“Maybe I should say he hurt me when he went to that NVC trainer instead of me? Or maybe I should say he has to talk to me before he talks to anyone else?” During a workshop at one of my first NVC festivals, two people had a conflict. One party of the conflict suddenly ran out of the room, apparently overwhelmed by the situation. He sought out an NVC trainer who listened to him with empathy. The man’s partner found this difficult and wondered why he didn’t come to her. She wanted to be the safe person he would turn to, not that he would go to someone he barely knew.

It was the first time the couple was in an NVC gathering and they did not know anyone else at the festival. The woman had attended a couple of my workshops and had some trust in me. She came to me and shared her distress about the situation. I listened empathetically. I listened and listened and listened for several hours. We missed dinner and I continued to listen, giving her free space to express herself.

Afterwards I heard that she went to her partner and said the same things she had told me. At that moment, some of my theoretical understanding of NVC transformed into practical experience. Roughly speaking, we can use the four components of NVC – observation, feelings, needs and requests – in two ways. Either we can listen to others with empathy or we can express ourselves with honesty. One could say that NVC rests on two legs. If we only use one of these legs, we will limp.

Scary honesty

When I started learning and practising NVC, it was pretty easy for me to listen with empathy. When I listened with empathy, I did not have to reveal anything about myself. I could easily hide behind a listening facade. It felt safe. Honesty, on the other hand, was scary. Expressing my feelings and needs was very vulnerable. Revealing what was going on inside of me was as if being nude.

I think there are several reasons for this. One reason is that when I express my feelings in connection to a situation, it may be perceived as showing that I have no control. Someone does or says something that triggers me. I react and get upset, irritated or sad. Although I learned in NVC that these feelings are linked to my needs and not to the other person’s actions, they reveal that I’m affected and not in control.

What will others think?

Another reason is a fear of what others might think of me. If I tell what is happening inside of me in relation to others – that is, when I express my feelings and needs – they might have judgments about me. They may think that I am sensitive, that I’m overreacting or that I have no sense of humour. If I believe that what they say might be true, it’s safer not to express myself honestly.

One additional thing is the fear of being rejected. What if I express my feelings and my needs and then, according to the NVC model, I add a request to potentially have my needs met. Then, if someone says no, I stand there, now both vulnerable and rejected. I rather be silent, not getting my needs fulfilled than being exposed like this.

Consequences of not being honest

All of this was scary to me. Far beyond the security of just listening to others. And at the same time, I saw the consequences of not expressing myself honestly. If I had added some honesty in the situation above, I might have said something like this: “When I hear what you want to say to your partner, I feel some worry. I don’t think that would lead to the contact you long for. What do you think when you hear this?” If I had expressed my honesty, I do not think the woman would have said the same things to her partner as she did.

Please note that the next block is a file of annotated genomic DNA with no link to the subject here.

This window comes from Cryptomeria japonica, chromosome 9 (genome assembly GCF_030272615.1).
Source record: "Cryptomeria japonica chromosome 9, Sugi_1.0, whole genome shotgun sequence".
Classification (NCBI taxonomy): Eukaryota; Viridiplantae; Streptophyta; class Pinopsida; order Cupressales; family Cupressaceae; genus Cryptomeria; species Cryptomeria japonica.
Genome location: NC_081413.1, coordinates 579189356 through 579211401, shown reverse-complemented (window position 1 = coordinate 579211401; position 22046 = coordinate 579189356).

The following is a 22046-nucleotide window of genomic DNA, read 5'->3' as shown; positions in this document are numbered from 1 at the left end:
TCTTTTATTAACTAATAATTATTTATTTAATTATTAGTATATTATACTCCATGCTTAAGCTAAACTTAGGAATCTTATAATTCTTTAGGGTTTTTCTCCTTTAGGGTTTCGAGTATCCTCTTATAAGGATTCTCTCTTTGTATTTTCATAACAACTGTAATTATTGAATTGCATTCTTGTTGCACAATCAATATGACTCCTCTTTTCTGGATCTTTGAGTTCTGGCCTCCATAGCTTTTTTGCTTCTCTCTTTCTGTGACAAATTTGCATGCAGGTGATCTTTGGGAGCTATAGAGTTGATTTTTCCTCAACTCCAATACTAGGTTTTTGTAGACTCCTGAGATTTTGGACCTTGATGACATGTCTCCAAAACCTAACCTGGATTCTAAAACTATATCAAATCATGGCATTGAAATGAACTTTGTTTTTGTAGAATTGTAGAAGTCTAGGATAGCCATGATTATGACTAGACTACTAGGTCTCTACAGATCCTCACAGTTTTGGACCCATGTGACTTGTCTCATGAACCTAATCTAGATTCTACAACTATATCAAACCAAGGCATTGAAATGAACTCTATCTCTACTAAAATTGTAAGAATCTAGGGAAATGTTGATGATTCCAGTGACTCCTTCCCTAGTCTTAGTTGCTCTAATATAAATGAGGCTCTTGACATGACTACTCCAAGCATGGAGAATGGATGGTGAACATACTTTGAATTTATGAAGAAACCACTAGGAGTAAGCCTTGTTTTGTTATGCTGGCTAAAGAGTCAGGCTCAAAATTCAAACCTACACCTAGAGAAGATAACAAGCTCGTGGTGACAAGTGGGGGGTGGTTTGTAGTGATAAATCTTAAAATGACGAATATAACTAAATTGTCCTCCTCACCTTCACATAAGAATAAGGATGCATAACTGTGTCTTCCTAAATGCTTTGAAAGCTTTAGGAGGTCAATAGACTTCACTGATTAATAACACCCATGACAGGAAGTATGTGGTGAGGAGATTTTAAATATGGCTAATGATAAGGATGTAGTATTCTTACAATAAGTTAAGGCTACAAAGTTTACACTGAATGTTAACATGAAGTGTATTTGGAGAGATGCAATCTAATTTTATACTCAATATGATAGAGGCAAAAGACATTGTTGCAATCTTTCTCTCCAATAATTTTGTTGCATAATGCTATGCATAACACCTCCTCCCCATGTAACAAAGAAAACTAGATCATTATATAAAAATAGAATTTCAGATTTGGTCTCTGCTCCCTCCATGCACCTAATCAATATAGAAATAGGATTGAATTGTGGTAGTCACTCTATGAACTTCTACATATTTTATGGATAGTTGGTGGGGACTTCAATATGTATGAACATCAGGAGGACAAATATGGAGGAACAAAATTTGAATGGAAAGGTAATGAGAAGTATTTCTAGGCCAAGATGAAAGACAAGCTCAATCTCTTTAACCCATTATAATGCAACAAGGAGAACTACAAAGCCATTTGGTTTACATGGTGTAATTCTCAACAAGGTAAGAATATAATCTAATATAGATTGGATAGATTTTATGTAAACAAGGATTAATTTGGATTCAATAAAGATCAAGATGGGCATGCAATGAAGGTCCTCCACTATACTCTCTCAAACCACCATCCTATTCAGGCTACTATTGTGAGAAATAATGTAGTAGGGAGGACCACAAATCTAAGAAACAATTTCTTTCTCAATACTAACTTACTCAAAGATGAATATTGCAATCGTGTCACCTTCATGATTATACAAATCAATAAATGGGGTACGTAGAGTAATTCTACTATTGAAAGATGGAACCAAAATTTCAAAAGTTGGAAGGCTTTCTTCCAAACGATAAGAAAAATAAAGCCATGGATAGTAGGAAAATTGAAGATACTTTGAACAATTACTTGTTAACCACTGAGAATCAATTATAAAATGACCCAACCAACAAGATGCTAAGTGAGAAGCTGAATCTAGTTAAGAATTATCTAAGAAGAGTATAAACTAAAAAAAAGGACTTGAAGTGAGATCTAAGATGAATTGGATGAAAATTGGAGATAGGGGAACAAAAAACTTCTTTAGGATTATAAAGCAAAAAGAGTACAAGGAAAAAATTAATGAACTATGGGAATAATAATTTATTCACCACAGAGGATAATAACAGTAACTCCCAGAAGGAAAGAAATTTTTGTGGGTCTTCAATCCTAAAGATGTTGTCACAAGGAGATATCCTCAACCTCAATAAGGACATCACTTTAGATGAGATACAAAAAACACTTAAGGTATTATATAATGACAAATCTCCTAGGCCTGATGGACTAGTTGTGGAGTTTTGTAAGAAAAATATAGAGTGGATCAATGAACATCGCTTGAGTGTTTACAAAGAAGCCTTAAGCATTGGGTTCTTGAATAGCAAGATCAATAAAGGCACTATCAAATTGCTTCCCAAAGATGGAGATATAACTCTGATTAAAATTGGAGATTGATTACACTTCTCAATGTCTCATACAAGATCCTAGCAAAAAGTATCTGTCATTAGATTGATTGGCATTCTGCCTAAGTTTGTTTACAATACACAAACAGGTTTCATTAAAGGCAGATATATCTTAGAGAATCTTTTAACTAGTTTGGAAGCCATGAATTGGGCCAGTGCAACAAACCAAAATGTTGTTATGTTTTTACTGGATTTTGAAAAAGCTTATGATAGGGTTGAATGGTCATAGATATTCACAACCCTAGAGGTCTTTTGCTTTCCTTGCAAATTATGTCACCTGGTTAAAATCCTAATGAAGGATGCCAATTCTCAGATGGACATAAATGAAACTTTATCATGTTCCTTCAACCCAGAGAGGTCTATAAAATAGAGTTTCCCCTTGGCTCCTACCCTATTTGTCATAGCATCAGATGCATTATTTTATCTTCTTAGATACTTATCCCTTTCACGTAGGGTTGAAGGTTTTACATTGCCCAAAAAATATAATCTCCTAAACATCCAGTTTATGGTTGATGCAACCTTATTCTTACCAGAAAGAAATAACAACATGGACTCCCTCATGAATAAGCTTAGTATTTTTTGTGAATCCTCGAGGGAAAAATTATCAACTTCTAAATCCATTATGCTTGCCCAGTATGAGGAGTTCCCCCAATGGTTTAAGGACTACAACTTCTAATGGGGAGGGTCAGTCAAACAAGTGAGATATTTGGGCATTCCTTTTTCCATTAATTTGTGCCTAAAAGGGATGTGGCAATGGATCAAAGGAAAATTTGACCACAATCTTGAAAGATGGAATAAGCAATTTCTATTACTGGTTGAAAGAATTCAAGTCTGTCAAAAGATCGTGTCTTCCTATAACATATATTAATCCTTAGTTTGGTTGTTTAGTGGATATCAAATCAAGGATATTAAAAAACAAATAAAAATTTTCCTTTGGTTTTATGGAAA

Reflecting on honesty

When I reflect on the need for honesty today, there are mainly two things that come to mind. First, I would like to be more relaxed in relation to honesty. That I don’t wait to express my honesty till the moment when someone does or says something that pushes my buttons a lot. I want to lower the threshold. There are many occasions during a normal day I can express myself honestly. Not just when my needs are not being met. I feel things all the time, which indicates that my needs are either met or not, or both.

“Wow! Watch the sun beams between the leaves! I feel really overwhelmed, so beautiful! ” or “But damn, I’ve mislaid the keys again. So annoying! Can’t I be a little more orderly!” If I make it a habit to express my feelings and needs on an ongoing basis, it will be easier for me to express honesty when the going gets tough.

The other thing I think about is expressing honesty with care. I do not have to be so trigger happy and express my needs as soon as someone does something I’m not completely satisfied with. Virtually everything that happens in me, every feeling that pops up, is about myself. Being able to connect feelings to needs is a skill that not everyone is able to do. Using language in this way implies a certain form of power. I want to use this power with care. Therefore, I want to express honesty when it contributes to contact in relation to others.

Is it easy for you to express honesty? Are there any occasions you avoid expressing yourself honestly?

Leave a comment below or, if you are a Premium subscriber of “The Needs’ Year”, at the online platform: https://empathiceurope.com/online/courses/the-needs-year/modules/week-19/ 


Joachim Berggren (CNVC Certified Trainer)

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On 15 May at 18:00-18:45 CEST, you can participate in a Zoom Talk with me and Gabriel Stille. We will talk about the need for honesty.

Sign up for the Needs’ Year and you will receive a link to Zoom.

If you read this afterwards, you can watch the recording when you become a premium subscriber. Check the details HERE.

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